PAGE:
During this college football season, former Florida State football coach Bobby Bowden admitted he had past bouts with prostate cancer. That is a difficult and courageous disclosure, but the announcement came four years after discovery. So he knew he had a life-threatening illness while he was still in the position to recruit players to commit their college careers to his school.
We emphasize, as we should, that we want what is best for these coaches with physical ailments. They are under a type of pressure that I never experienced and cannot fully appreciate. They float their work product for analysis before hundreds of thousands of half-crazed stadium critics every week. The media follows their every move. And these coaches in the end must depend on those teenagers for their very job. For that they have my enduring respect and sympathy. Most likely they have more stress heaped on them than they deserve and so too are potential health issues.
But is it a high enough priority among the universities to equip the students and parents with qualitative information about a coach's fitness, either mental or physical, so they can make an informed decision about whether to attend that university? No one seems to raise the issue. Perhaps that is because those with a microphone are more concerned about the institutions than they are about the people who play for them.
Teenage student athletes and their parents should have access to high quality information about the coaches who become surrogate parents or at least stewards from their remainder of their adolescence into manhood and trustees for their career aspirations. The NCAA should take a fraction of their three-quarters of a billion dollars they receive annually and develop a fitness certification or at least some standard for institutional testing, monitoring and reporting of coaches, and disclosure to the recruited teenagers and parents. Parents should know if the coach had a heart attack last year, or prostate cancer in the recent past, the diagnosis, and if there are any sexual assaults or other criminal conduct in the past.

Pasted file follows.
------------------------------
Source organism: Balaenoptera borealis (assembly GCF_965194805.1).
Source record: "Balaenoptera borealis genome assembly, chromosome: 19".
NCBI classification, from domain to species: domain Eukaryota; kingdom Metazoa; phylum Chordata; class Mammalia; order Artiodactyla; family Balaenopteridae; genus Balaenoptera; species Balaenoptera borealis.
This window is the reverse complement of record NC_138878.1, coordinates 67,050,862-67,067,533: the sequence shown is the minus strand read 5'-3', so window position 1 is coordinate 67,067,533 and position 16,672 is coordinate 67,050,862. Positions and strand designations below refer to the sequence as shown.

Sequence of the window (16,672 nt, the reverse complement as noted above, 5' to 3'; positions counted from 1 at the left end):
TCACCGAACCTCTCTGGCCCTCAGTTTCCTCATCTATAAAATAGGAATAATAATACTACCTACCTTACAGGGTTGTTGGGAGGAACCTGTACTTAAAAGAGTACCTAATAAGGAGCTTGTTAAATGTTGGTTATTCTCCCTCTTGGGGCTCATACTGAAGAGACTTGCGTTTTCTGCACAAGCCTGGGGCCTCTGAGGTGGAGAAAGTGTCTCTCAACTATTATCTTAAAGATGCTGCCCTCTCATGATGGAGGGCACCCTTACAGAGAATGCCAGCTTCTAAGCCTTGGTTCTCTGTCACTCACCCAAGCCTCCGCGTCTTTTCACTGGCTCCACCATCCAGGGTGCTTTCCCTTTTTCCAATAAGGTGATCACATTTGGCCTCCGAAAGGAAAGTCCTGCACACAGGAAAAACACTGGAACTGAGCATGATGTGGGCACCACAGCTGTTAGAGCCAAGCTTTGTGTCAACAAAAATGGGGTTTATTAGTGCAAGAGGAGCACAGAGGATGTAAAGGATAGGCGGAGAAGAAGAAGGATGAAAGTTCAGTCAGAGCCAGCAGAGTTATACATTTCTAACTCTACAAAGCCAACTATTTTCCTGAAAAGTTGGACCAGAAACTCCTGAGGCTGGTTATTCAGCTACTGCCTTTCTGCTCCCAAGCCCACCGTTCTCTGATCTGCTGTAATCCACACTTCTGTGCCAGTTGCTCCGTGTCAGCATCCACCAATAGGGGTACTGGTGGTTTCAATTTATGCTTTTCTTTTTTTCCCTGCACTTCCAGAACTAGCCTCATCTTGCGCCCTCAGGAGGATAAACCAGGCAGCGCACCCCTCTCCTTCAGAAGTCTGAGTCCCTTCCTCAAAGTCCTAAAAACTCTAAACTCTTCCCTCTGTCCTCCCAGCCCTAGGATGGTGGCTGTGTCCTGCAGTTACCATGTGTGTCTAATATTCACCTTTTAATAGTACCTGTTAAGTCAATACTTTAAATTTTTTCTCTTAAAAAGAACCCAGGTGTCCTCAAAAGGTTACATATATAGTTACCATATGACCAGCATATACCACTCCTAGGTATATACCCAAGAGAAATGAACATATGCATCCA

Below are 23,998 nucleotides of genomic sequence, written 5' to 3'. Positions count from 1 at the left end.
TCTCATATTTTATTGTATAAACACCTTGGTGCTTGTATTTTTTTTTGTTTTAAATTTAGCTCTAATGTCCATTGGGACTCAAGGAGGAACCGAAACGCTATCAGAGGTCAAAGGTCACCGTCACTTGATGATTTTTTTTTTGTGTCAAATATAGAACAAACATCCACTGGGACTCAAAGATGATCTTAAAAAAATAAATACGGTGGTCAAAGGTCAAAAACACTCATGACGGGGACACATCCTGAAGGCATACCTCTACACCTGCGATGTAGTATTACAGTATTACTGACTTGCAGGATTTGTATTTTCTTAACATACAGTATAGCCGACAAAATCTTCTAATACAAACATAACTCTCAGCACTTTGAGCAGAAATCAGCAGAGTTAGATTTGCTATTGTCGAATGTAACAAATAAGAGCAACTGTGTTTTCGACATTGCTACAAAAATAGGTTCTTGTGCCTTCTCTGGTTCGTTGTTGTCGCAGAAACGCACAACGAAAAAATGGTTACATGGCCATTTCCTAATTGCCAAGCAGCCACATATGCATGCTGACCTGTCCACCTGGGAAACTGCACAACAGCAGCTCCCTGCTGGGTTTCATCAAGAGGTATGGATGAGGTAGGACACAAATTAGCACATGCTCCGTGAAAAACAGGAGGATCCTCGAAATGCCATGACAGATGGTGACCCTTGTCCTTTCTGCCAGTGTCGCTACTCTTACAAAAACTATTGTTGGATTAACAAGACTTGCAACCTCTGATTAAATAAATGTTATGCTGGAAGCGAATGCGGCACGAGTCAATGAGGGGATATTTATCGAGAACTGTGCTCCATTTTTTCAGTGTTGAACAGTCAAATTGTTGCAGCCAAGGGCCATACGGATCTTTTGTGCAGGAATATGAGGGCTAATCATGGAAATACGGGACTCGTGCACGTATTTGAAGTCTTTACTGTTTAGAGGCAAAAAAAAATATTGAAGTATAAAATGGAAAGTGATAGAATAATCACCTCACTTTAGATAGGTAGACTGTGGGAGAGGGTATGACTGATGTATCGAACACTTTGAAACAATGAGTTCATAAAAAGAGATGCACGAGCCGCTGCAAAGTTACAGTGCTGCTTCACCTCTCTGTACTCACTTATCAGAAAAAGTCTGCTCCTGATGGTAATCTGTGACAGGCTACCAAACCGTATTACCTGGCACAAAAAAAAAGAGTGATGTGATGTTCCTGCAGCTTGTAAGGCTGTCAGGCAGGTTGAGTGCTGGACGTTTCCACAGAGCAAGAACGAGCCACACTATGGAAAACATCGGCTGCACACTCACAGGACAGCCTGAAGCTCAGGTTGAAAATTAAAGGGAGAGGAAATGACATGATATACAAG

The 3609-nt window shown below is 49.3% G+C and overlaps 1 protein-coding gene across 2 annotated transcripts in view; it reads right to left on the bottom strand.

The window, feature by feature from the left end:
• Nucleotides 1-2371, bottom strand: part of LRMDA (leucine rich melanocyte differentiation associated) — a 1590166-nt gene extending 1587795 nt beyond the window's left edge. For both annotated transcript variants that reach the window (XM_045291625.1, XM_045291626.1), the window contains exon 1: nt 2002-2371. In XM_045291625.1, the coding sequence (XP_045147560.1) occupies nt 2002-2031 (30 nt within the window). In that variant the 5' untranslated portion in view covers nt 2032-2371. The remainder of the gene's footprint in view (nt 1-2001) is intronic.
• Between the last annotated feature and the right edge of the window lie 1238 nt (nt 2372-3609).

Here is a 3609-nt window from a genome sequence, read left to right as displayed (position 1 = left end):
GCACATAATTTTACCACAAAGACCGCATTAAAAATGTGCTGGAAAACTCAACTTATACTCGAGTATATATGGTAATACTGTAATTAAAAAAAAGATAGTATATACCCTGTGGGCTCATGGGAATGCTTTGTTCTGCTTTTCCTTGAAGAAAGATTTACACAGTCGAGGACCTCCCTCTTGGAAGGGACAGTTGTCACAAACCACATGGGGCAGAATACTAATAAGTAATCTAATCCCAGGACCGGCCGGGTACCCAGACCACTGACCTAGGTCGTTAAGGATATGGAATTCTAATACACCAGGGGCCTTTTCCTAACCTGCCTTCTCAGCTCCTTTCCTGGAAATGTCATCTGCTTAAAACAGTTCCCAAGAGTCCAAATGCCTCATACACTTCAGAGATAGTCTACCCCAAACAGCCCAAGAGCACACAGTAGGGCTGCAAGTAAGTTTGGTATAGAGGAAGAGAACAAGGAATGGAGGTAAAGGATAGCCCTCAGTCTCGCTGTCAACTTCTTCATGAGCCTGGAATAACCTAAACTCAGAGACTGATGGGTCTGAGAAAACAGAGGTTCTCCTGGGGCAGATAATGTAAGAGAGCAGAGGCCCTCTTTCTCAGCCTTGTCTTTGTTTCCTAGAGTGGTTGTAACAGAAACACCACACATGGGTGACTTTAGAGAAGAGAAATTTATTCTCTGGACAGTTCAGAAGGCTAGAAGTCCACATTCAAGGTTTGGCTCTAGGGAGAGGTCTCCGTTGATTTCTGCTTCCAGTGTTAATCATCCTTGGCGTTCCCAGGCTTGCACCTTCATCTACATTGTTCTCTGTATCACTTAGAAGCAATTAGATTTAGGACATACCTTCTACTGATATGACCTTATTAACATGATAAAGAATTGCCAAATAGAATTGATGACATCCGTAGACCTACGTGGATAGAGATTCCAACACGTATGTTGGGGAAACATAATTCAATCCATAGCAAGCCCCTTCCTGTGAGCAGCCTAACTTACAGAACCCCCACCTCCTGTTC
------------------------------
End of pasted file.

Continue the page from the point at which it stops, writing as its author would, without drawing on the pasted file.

Between the NCAA, the university and the dozens of athletic conferences, there is more than enough bureaucratic infrastructure to establish uniform rules of testing, monitoring, reporting and disclosure. If existing statutes need to be amended to create a balance between privacy rights of the coach and the right to know of players and parents, we can make it happen. But until we face the issue, we put close to a half million student athletes at risk. We often advocate greater transparency. Here is an opportunity to act on it.
Roger M. Groves is a Professor of Law at Florida Coastal School of Law, teaching business and sports courses and director of The Center for Sports and Social Entrepreneurship. Visit Roger at http://center4players.com/ and follow him at Twitter@rgroveslaw.